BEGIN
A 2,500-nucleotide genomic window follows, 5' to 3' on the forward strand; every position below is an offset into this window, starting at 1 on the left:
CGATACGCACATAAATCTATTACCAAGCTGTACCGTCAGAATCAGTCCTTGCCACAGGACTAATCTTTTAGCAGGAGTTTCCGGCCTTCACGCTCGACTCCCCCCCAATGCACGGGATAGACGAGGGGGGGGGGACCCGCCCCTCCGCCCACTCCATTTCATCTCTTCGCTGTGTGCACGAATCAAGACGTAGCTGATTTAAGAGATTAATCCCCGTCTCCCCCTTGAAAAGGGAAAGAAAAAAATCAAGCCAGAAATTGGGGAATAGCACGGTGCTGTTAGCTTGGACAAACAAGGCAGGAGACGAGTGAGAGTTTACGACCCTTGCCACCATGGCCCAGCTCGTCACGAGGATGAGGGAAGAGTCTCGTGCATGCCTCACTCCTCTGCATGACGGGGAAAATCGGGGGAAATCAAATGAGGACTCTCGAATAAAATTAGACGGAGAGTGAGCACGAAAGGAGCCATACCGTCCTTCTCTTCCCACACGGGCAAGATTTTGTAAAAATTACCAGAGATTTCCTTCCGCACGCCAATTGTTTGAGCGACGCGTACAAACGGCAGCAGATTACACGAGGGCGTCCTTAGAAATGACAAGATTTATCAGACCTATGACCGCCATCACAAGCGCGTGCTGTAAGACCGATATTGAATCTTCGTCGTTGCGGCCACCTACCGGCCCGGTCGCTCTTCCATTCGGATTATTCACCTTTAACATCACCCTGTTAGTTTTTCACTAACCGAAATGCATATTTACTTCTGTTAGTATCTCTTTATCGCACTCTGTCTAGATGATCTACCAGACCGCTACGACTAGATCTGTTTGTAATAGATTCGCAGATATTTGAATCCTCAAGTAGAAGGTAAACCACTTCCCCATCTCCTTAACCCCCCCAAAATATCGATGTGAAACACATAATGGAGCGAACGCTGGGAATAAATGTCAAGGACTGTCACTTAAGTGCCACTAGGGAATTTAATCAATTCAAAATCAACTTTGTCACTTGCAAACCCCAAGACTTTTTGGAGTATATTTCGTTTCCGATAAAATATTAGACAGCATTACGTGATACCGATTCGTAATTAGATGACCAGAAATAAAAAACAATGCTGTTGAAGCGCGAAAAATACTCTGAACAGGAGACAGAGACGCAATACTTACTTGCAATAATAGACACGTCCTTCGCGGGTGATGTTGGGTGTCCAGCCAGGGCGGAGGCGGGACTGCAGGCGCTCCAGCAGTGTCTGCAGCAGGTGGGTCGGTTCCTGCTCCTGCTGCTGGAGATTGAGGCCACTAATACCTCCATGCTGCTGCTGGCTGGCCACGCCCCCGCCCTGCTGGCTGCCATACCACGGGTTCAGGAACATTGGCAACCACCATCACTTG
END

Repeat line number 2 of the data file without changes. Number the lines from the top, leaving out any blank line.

CGATACGCACATAAATCTATTACCAAGCTGTACCGTCAGAATCAGTCCTTGCCACAGGACTAATCTTTTAGCAGGAGTTTCCGGCCTTCACGCTCGACTCCCCCCCAATGCACGGGATAGACGAGGGGGGGGGGACCCGCCCCTCCGCCCACTCCATTTCATCTCTTCGCTGTGTGCACGAATCAAGACGTAGCTGATTTAAGAGATTAATCCCCGTCTCCCCCTTGAAAAGGGAAAGAAAAAAATCAAGCCAGAAATTGGGGAATAGCACGGTGCTGTTAGCTTGGACAAACAAGGCAGGAGACGAGTGAGAGTTTACGACCCTTGCCACCATGGCCCAGCTCGTCACGAGGATGAGGGAAGAGTCTCGTGCATGCCTCACTCCTCTGCATGACGGGGAAAATCGGGGGAAATCAAATGAGGACTCTCGAATAAAATTAGACGGAGAGTGAGCACGAAAGGAGCCATACCGTCCTTCTCTTCCCACACGGGCAAGATTTTGTAAAAATTACCAGAGATTTCCTTCCGCACGCCAATTGTTTGAGCGACGCGTACAAACGGCAGCAGATTACACGAGGGCGTCCTTAGAAATGACAAGATTTATCAGACCTATGACCGCCATCACAAGCGCGTGCTGTAAGACCGATATTGAATCTTCGTCGTTGCGGCCACCTACCGGCCCGGTCGCTCTTCCATTCGGATTATTCACCTTTAACATCACCCTGTTAGTTTTTCACTAACCGAAATGCATATTTACTTCTGTTAGTATCTCTTTATCGCACTCTGTCTAGATGATCTACCAGACCGCTACGACTAGATCTGTTTGTAATAGATTCGCAGATATTTGAATCCTCAAGTAGAAGGTAAACCACTTCCCCATCTCCTTAACCCCCCCAAAATATCGATGTGAAACACATAATGGAGCGAACGCTGGGAATAAATGTCAAGGACTGTCACTTAAGTGCCACTAGGGAATTTAATCAATTCAAAATCAACTTTGTCACTTGCAAACCCCAAGACTTTTTGGAGTATATTTCGTTTCCGATAAAATATTAGACAGCATTACGTGATACCGATTCGTAATTAGATGACCAGAAATAAAAAACAATGCTGTTGAAGCGCGAAAAATACTCTGAACAGGAGACAGAGACGCAATACTTACTTGCAATAATAGACACGTCCTTCGCGGGTGATGTTGGGTGTCCAGCCAGGGCGGAGGCGGGACTGCAGGCGCTCCAGCAGTGTCTGCAGCAGGTGGGTCGGTTCCTGCTCCTGCTGCTGGAGATTGAGGCCACTAATACCTCCATGCTGCTGCTGGCTGGCCACGCCCCCGCCCTGCTGGCTGCCATACCACGGGTTCAGGAACATTGGCAACCACCATCACTTG